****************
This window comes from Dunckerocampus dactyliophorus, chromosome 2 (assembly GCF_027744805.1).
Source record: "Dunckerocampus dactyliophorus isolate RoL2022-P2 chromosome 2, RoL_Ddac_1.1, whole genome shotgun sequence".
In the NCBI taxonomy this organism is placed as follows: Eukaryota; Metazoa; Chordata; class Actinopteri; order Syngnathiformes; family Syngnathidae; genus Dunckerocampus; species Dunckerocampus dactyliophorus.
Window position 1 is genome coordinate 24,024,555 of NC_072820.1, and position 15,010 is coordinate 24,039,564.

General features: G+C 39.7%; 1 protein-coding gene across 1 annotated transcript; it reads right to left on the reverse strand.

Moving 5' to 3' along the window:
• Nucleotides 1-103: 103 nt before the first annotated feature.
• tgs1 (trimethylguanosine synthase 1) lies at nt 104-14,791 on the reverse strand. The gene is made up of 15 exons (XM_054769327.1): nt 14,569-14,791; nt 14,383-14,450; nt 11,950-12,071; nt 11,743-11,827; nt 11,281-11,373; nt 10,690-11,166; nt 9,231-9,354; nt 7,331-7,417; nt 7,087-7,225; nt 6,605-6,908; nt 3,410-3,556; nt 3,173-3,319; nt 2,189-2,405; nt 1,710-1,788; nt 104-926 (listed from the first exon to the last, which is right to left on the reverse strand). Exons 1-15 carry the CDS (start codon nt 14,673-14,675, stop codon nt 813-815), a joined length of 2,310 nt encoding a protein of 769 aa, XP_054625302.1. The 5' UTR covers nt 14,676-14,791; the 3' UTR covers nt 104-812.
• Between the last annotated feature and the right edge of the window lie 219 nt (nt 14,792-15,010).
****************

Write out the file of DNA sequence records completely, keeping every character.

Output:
This window comes from Dunckerocampus dactyliophorus, chromosome 2 (assembly GCF_027744805.1).
Source record: "Dunckerocampus dactyliophorus isolate RoL2022-P2 chromosome 2, RoL_Ddac_1.1, whole genome shotgun sequence".
In the NCBI taxonomy this organism is placed as follows: Eukaryota; Metazoa; Chordata; class Actinopteri; order Syngnathiformes; family Syngnathidae; genus Dunckerocampus; species Dunckerocampus dactyliophorus.
Window position 1 is genome coordinate 24,024,555 of NC_072820.1, and position 15,010 is coordinate 24,039,564.

General features: G+C 39.7%; 1 protein-coding gene across 1 annotated transcript; it reads right to left on the reverse strand.

Moving 5' to 3' along the window:
• Nucleotides 1-103: 103 nt before the first annotated feature.
• tgs1 (trimethylguanosine synthase 1) lies at nt 104-14,791 on the reverse strand. The gene is made up of 15 exons (XM_054769327.1): nt 14,569-14,791; nt 14,383-14,450; nt 11,950-12,071; nt 11,743-11,827; nt 11,281-11,373; nt 10,690-11,166; nt 9,231-9,354; nt 7,331-7,417; nt 7,087-7,225; nt 6,605-6,908; nt 3,410-3,556; nt 3,173-3,319; nt 2,189-2,405; nt 1,710-1,788; nt 104-926 (listed from the first exon to the last, which is right to left on the reverse strand). Exons 1-15 carry the CDS (start codon nt 14,673-14,675, stop codon nt 813-815), a joined length of 2,310 nt encoding a protein of 769 aa, XP_054625302.1. The 5' UTR covers nt 14,676-14,791; the 3' UTR covers nt 104-812.
• Between the last annotated feature and the right edge of the window lie 219 nt (nt 14,792-15,010).